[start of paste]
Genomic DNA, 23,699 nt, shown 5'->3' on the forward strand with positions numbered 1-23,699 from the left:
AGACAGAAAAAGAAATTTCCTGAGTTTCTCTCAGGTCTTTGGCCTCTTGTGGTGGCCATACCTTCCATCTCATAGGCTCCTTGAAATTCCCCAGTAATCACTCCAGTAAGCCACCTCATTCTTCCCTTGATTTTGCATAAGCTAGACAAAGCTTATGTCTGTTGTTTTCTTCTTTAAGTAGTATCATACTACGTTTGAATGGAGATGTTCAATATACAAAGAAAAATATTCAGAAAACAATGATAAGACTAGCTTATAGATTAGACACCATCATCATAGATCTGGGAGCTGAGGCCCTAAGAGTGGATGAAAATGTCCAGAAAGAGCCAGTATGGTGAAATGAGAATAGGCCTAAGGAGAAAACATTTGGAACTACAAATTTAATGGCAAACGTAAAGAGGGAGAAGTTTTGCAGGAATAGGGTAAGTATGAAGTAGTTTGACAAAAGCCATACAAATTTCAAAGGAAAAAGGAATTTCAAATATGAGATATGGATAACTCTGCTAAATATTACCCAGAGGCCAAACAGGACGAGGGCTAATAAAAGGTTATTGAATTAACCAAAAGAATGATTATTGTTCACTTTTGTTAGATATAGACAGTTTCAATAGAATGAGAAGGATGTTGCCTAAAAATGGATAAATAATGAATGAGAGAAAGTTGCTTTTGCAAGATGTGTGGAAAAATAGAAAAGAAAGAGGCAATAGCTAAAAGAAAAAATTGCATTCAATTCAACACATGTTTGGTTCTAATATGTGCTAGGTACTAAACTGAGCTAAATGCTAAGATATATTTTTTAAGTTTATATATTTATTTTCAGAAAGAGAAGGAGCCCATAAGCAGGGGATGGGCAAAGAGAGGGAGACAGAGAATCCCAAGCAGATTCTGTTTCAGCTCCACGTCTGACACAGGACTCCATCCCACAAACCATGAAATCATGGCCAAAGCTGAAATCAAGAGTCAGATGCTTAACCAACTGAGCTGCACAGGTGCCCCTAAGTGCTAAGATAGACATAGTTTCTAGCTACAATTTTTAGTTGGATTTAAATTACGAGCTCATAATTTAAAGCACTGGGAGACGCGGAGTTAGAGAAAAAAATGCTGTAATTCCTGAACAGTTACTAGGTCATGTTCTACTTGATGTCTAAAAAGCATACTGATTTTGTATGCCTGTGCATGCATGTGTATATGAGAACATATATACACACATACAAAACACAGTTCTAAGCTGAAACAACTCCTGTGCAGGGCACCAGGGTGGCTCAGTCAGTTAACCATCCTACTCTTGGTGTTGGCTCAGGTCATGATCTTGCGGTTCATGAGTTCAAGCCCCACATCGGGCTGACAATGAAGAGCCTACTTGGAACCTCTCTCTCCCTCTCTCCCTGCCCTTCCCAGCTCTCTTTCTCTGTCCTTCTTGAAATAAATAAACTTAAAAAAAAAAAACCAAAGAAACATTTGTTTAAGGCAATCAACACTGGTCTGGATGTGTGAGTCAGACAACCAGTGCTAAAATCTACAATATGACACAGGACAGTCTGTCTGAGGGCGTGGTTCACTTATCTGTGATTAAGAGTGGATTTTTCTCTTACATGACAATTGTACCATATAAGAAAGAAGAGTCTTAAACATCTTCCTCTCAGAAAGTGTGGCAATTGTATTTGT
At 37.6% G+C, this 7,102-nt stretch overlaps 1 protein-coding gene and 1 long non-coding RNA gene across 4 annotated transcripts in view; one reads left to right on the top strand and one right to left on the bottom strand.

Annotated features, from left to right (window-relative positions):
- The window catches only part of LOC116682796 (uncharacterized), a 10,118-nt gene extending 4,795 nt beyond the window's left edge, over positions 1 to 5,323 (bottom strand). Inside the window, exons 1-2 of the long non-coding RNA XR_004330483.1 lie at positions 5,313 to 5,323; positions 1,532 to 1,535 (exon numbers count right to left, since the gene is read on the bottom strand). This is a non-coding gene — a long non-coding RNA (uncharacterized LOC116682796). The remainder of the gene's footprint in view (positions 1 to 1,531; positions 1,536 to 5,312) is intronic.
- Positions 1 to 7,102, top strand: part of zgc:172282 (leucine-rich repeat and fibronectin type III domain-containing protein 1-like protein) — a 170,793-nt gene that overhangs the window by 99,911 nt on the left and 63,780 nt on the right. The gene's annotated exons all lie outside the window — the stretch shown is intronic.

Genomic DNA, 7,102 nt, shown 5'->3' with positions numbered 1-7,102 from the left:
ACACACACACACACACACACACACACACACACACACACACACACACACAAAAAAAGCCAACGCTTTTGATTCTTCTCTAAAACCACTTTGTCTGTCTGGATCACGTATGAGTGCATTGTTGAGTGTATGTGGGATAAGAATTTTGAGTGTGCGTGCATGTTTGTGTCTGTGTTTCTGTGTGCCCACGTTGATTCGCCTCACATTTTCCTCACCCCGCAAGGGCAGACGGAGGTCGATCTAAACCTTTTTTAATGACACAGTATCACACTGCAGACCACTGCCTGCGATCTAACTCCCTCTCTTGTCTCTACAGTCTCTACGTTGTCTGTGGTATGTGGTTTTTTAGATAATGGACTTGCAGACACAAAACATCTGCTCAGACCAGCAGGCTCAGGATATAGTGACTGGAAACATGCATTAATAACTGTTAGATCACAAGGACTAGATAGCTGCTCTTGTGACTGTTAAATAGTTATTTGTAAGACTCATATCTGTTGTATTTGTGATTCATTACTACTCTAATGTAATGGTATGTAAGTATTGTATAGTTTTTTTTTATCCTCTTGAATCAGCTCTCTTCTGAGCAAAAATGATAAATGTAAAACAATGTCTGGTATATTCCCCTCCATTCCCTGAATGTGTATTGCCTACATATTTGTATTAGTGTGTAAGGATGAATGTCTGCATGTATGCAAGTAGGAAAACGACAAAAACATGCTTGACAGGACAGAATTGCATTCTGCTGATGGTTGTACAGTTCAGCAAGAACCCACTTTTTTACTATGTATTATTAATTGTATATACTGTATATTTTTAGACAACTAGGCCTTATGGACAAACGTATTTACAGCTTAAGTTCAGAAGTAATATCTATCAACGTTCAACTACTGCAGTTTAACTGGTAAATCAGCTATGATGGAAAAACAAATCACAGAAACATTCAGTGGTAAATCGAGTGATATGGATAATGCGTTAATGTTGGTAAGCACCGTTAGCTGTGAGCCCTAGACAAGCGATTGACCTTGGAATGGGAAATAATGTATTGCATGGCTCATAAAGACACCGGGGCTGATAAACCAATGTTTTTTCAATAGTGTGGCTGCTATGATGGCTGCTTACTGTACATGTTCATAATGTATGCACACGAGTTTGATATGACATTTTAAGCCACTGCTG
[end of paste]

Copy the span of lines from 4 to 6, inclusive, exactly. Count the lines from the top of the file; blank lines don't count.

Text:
Annotated features, from left to right (window-relative positions):
- The window catches only part of LOC116682796 (uncharacterized), a 10,118-nt gene extending 4,795 nt beyond the window's left edge, over positions 1 to 5,323 (bottom strand). Inside the window, exons 1-2 of the long non-coding RNA XR_004330483.1 lie at positions 5,313 to 5,323; positions 1,532 to 1,535 (exon numbers count right to left, since the gene is read on the bottom strand). This is a non-coding gene — a long non-coding RNA (uncharacterized LOC116682796). The remainder of the gene's footprint in view (positions 1 to 1,531; positions 1,536 to 5,312) is intronic.
- Positions 1 to 7,102, top strand: part of zgc:172282 (leucine-rich repeat and fibronectin type III domain-containing protein 1-like protein) — a 170,793-nt gene that overhangs the window by 99,911 nt on the left and 63,780 nt on the right. The gene's annotated exons all lie outside the window — the stretch shown is intronic.